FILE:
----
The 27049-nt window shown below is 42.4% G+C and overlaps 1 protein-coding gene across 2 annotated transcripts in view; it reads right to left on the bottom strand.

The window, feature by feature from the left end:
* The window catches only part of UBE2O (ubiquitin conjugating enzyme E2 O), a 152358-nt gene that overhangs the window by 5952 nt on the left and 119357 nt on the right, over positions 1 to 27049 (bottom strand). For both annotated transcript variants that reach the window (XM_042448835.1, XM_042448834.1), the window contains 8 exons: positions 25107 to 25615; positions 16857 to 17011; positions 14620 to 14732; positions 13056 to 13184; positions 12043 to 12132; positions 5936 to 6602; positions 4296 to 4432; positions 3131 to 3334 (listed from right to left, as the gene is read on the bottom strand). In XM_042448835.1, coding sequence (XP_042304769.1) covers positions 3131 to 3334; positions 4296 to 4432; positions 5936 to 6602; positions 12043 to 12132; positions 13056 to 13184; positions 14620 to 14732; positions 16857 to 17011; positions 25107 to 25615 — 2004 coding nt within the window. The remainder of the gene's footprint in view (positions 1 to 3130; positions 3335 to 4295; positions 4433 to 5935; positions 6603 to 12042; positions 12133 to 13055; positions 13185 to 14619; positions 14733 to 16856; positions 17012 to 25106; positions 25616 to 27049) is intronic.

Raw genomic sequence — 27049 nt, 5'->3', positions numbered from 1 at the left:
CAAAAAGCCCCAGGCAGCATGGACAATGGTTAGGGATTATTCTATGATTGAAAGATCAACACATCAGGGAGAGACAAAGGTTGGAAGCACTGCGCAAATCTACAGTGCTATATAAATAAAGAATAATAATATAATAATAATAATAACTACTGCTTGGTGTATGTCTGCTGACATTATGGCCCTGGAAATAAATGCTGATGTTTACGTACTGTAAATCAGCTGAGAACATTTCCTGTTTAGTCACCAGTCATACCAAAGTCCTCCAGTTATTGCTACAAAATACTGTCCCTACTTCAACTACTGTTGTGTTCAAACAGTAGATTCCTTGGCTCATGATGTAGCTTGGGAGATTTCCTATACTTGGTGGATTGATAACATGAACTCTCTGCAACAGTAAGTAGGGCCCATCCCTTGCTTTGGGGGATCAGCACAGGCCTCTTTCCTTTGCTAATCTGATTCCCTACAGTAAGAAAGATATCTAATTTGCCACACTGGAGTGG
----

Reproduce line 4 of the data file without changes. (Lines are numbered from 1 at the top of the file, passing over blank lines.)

Raw genomic sequence — 27049 nt, 5'->3', positions numbered from 1 at the left: